• All of Christopher Marlowe's notable poetry
  • Dr. Faustus (Marlowe)
  • Tambulaine (Marlowe)
  • Beowulf
  • Bleakhouse (Dickens)
  • Great Expectations (Dickens)
  • All of Robert Browning's important poetry
  • All of Alfred Lloyd Tennyson's recommended works
  • A hefty selection of Sir Walter Raleigh
  • Material on the mythical and archetype literary criticism schools of thought
If you don't appreciate the HUGE amount of material this is - Google some of the books and consider their page numbers. Then consider that Beowulf is in old English, and that literary criticism is dreadfully boring.

After reading our assigned texts for the week, my colleague and I meet and each present the study guides we have prepared for the readings we were selected to note and present to each other. Our meetings have actually been really fun, productive and remind me of graduate school.

Having to report to another individual, who is not a good friend that I can easily blow off has made me so much more disciplined. I also love the effect that all this extra reading has had on my life the last few weeks. Instead of opting for an hour to relax on the couch and watch TV, I pick up a book. I have always read a lot - but not to the degree the last two weeks have entailed. I love how much more active my mind feels. And I am surprised that the veg. time I used to take everyday to some silly sitcom doesn't even feel appealing anymore.

Anyway - thanks for listening - and thanks for sending any encouraging GRE thoughts my way.

Monday, December 7, 2009

The Perfect Solution

With neighbor gifts starting to roll into our residence (Thanks to all our sweet friends!) I have been trying to think up our own bit of "Christmas Cheer" to hand around this year. I have been crazy busy, and still not feeling great. Little miss/mr. Linderman has gotten big enough to locate and sit on my sciatic nerve over the last two weeks. This is not a pleasant feeling, and according to the doctor it isn't one I can do much about either. Oh well. So for these reasons I keep trying to explain to my husband that I am not going to be a doing a mad baking session of goodies that he gets to sample and try before they are delivered. I settled on the idea of making these funny little candy mice and taking plates around that quote, "On the night before Christmas, all through the house, not a creature was stirring, not even a mouse." While explaining this idea to Trev last night the following conversation ensued:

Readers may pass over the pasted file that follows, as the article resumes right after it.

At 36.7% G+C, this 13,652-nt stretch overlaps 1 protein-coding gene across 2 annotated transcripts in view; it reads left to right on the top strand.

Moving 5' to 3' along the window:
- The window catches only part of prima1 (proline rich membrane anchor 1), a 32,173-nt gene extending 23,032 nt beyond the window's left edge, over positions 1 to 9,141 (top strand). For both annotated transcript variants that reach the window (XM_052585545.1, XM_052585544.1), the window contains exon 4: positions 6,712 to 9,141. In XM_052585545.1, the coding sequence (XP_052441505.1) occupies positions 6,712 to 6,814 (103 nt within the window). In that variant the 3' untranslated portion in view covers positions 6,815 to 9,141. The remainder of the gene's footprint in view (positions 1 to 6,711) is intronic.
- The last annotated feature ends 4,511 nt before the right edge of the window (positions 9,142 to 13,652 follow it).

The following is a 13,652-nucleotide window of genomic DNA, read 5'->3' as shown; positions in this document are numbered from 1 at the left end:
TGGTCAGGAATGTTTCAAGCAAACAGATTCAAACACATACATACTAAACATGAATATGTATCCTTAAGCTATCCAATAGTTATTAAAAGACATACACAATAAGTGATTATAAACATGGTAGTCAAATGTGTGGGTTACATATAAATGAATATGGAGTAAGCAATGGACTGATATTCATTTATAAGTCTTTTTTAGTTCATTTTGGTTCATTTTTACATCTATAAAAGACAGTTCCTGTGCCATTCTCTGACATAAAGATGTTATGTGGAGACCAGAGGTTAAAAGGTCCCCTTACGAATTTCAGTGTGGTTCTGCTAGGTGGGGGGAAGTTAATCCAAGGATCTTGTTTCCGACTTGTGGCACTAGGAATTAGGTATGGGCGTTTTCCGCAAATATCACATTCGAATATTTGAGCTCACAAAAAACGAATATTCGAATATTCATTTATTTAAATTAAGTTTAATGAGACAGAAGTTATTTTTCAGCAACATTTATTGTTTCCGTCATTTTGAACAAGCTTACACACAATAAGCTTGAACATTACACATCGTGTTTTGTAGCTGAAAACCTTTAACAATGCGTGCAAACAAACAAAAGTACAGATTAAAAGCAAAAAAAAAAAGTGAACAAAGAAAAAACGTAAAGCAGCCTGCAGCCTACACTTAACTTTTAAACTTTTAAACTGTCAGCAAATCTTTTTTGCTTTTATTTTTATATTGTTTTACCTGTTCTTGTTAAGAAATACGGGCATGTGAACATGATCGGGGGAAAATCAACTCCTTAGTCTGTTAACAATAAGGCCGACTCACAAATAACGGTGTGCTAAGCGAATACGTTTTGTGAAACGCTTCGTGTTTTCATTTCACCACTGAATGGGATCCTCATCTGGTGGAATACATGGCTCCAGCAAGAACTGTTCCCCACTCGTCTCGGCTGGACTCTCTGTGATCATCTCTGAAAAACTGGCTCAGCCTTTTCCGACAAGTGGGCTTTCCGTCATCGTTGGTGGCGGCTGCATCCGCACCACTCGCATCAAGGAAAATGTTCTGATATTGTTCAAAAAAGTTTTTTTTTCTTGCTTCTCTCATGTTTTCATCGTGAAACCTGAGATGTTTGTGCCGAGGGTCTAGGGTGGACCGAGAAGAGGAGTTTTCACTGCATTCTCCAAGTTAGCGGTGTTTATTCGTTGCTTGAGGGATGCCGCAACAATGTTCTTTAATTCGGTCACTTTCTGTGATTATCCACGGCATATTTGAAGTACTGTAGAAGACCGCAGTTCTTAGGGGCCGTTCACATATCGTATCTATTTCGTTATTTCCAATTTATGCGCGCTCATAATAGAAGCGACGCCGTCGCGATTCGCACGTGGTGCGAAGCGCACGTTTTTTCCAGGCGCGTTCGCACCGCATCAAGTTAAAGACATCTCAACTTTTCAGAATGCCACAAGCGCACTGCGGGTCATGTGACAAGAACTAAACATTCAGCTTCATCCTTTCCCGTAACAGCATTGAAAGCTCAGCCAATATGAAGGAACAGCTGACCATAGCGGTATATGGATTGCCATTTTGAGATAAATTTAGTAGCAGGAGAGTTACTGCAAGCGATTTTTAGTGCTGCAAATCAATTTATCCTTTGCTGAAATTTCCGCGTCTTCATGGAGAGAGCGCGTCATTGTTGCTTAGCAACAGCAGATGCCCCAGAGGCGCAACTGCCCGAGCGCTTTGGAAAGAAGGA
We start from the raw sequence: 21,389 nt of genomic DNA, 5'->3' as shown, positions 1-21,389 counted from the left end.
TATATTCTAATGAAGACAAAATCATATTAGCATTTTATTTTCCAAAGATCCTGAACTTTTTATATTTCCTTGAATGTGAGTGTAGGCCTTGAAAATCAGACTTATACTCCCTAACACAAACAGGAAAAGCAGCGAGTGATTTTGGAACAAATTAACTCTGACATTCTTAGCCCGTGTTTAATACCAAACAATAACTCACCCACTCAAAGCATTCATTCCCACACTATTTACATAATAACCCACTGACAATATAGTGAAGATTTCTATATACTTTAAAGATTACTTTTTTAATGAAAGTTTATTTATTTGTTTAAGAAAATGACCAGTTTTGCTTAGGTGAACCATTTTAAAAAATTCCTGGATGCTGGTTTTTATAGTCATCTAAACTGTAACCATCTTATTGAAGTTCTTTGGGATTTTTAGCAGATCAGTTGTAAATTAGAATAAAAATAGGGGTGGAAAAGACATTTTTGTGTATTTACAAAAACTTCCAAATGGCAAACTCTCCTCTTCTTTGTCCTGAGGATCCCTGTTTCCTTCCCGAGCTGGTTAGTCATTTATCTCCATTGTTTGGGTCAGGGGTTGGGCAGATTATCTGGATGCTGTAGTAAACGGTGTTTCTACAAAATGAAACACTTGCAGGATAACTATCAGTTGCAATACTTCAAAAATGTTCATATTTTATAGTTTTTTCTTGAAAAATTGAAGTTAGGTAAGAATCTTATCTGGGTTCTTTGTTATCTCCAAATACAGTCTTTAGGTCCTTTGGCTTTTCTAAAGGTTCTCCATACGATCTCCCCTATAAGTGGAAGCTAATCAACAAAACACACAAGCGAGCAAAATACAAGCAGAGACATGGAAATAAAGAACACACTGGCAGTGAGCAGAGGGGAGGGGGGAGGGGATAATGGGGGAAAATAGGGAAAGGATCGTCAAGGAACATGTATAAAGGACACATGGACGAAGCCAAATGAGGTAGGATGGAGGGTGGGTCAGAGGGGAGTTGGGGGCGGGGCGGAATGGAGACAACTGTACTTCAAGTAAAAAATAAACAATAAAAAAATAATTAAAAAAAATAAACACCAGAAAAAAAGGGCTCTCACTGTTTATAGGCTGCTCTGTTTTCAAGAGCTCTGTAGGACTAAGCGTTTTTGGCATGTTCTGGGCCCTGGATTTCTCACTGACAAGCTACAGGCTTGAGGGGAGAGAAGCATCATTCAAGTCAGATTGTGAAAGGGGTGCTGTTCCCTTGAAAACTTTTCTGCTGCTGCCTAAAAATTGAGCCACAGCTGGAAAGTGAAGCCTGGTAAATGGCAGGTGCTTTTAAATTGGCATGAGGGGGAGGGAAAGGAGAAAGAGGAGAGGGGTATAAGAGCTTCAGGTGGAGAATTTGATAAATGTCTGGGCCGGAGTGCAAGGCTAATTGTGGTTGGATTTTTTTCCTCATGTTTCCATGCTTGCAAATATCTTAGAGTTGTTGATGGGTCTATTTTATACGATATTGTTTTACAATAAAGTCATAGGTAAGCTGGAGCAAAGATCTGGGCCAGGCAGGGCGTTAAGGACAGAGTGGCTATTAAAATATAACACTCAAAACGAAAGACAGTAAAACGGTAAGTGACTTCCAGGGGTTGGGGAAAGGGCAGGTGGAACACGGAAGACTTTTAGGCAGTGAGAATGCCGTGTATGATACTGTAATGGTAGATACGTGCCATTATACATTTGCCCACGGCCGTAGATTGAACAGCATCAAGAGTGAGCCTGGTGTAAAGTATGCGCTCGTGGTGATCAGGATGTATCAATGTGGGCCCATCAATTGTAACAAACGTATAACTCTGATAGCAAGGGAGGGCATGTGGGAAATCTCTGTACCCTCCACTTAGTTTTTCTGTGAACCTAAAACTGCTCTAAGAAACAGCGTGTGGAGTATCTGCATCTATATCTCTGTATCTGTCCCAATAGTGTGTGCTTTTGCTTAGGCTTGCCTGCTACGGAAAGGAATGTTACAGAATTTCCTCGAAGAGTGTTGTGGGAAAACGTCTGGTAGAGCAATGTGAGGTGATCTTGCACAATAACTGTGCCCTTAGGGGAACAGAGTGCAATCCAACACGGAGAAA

Me: So that is what I'll be making.

Trev: What about making that fudge you make that has one layer of chocolate fudge, then one layer of peanut butter fudge and then is topped with crushed pecans and Carmel?

Me: That is way more work than the candy mice.

Trev: If I were getting a neighbor present I would rather have the fudge than the mice.

Me: You aren't getting a neighbor present. They are for the neighbors.

Trev: Oh. {moment of silence} I know then, how about you make the mice and the fudge and then I eat the fudge while you deliver the mice?

I laughed. But I have been thinking of the conversation since. And I just might duck out of the office a wee bit early today, to go home and make my sweetheart some fudge... :)